Paul L. Caron
Dean





Wednesday, November 17, 2010

Bipartisan Group Issues Budget Plan Calling for 6.5% National Sales Tax

Restoring The Bipartisan Policy Center, formed in 2007 by former Senate Majority Leaders Howard Baker, Tom Daschle, Bob Dole and George Mitchell, today released a 140-page report by its Debt Reduction Task Force co-chaired by Pete Dominici and Alice Rivlin, Restoring America's Future (Executive Summary).

Here are the components of the plan to Create a Simple, Pro-Growth Tax System:

1.  Cut tax rates; broaden the tax base; boost incentives to work, save, and invest; and ensure, by 2018, that nearly 90 million households (about half of potential tax filers) no longer have to file tax returns.

  • Cut individual income tax rates and establish just two rates – 15% and 27% – replacing the current six rates that go up to 35%.
  • Cut the top corporate tax rate to 27% from its current 35%, making the United States a more attractive place to invest.
  • Eliminate most deductions and credits and simplify those that remain while making them better targeted and more effective.
  • Replace the deductions for mortgage interest and charitable contributions with 15% refundable credits that anyone who owns a home or gives to charity can claim.
  • Restructure provisions that benefit low-income taxpayers and families with children by making them simpler, more progressive, and enabling most recipients to receive them without filing tax returns.

2.  Establish a new 6.5% national Debt Reduction Sales Tax (DRST) that – along with the spending cuts outlined in this plan – will reduce the debt and secure America’s economic future.

Tax Plan

Press and blogosphere coverage:

https://taxprof.typepad.com/taxprof_blog/2010/11/bipartisan-group-issues.html

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Comments

Rather than making over half the workers exempt from income taxes and more than willing to vote for class-warfare-pandering politicians who will tax "the other people" even more and, also, for the good of our nation's long-term survival, the study group should require more families to pay a least some income taxes, thus sharing in the support of the government which benefits them and to give them an appreciation of how much in taxes are collected and wasted.

Posted by: Woody | Nov 18, 2010 6:16:03 AM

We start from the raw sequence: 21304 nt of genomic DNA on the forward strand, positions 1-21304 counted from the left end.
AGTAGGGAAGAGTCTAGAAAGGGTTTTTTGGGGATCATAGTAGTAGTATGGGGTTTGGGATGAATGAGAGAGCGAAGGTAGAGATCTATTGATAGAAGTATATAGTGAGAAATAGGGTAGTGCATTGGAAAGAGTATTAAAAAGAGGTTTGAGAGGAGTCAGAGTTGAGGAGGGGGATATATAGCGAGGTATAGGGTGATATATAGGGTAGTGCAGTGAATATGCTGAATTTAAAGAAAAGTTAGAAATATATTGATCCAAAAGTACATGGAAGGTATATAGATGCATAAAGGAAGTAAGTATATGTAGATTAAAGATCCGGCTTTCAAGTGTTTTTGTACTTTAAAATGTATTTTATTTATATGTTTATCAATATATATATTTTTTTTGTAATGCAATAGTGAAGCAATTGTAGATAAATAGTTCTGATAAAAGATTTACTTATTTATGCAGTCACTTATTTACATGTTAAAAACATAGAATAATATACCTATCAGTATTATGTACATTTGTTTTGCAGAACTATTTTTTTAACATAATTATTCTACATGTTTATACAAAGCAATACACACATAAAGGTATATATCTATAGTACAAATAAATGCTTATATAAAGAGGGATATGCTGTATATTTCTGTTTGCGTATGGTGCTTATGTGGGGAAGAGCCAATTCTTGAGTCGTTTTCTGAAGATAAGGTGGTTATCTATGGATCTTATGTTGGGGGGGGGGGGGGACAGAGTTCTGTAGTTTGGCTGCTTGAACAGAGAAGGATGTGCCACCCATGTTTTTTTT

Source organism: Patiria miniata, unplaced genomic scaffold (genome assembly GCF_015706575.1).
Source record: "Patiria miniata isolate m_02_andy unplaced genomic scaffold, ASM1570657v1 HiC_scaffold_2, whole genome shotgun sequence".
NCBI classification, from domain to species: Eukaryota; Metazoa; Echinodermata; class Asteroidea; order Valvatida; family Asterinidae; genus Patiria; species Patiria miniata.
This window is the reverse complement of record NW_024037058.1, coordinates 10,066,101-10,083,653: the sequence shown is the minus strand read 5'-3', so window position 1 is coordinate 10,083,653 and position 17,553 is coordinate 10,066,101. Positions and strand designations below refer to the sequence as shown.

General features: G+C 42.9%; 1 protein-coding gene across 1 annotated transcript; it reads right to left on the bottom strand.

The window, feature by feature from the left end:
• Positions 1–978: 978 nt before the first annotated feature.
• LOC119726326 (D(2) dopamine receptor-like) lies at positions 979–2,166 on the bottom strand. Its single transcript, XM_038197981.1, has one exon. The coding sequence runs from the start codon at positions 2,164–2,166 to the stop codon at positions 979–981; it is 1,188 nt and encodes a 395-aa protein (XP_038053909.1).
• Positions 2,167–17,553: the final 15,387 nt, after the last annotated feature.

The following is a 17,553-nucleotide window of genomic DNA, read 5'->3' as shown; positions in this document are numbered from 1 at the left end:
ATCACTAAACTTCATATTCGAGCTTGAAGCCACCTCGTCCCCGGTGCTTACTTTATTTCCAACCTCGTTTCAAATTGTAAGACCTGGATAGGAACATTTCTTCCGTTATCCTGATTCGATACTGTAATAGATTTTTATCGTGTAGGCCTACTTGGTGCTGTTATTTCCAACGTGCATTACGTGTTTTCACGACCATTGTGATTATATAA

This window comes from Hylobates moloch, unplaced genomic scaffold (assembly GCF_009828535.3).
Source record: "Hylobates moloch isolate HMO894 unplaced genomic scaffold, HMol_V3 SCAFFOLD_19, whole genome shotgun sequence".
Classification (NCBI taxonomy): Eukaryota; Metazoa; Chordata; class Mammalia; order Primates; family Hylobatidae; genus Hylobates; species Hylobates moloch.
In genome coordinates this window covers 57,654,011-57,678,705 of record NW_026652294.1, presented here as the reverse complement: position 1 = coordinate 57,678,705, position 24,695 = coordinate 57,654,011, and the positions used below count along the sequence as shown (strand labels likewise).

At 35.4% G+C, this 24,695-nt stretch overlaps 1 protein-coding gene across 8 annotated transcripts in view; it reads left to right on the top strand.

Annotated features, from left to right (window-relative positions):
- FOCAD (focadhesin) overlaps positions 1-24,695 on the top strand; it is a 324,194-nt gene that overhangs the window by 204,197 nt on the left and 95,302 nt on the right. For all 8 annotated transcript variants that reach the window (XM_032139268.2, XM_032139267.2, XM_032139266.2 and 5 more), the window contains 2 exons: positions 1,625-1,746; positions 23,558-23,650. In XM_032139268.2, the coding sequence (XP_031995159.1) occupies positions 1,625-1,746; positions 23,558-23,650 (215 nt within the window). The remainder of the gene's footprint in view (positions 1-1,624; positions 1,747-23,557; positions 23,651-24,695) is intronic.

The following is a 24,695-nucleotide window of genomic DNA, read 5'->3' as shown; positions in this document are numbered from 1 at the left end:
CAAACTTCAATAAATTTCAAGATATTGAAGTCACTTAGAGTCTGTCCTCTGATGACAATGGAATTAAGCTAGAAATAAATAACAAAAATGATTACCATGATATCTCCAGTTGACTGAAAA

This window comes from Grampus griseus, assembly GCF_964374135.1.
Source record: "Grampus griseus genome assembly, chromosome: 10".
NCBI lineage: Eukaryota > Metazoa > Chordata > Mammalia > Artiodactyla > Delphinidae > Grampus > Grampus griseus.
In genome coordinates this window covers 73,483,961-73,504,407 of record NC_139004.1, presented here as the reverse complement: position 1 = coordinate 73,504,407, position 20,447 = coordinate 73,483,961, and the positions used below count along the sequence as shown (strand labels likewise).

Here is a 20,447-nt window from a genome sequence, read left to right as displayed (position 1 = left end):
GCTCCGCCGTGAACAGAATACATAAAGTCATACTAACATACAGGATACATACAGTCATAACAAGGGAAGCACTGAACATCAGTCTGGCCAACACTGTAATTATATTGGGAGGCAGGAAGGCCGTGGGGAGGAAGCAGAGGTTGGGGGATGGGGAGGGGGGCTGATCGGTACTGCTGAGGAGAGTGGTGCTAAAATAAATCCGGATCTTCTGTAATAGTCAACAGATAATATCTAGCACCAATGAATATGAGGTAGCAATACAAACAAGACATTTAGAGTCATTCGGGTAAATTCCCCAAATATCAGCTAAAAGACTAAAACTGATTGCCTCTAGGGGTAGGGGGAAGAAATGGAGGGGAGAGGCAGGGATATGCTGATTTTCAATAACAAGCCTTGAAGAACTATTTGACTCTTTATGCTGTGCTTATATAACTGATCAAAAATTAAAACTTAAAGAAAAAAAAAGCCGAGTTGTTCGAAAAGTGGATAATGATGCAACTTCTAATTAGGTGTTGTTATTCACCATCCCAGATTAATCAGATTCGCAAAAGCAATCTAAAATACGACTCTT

I like the plan, particularly the DRST part. Regression of that VAT will be a big deal, and unfortunately the Taskforce does not address this in great detail. They would provide tax credits to families with children and lower incomes, but earlier in the plan they claim to eradicate tax returns for the lower income brackets. So that does not work property. Also - what if you don't have kids, but - for example - you are retired? See my blog at www.us-vat.com/blog

Posted by: Mark Houtzager | Nov 18, 2010 4:18:51 AM

This may or not be good policy, but as politics it is poorly timed.

Posted by: mike livingston | Nov 17, 2010 6:44:32 PM

So I'm supposed to take advice from a guy who can't even manage to pay his taxes on time?

Maybe if he paid his fair share it wouldn't be so bad.

Posted by: Sandy P | Nov 17, 2010 5:54:38 PM

are we to really believe that raising the price of just about everything that we buy by 6.5% will encourage us to save more..? Aren't many of these people (eg, Dole and Baker) the same ones who gave us the budget deal in 1989 (raise taxes and cut spending; one out of two ain't bad, except for the economy)?

Posted by: Ira | Nov 17, 2010 4:29:14 PM

We have to make some use of all those new 1099s businesses are forced to file.

Posted by: bonzo | Nov 17, 2010 2:22:54 PM

A national sales tax without elimination of the income tax? Don't let that camel's nose into the tent. A sales tax "for debt reduction" would never go away and would always rise. And, not surprisingly, this bi-partisan group left off "cut the spending!"

Posted by: Woody | Nov 17, 2010 11:05:51 AM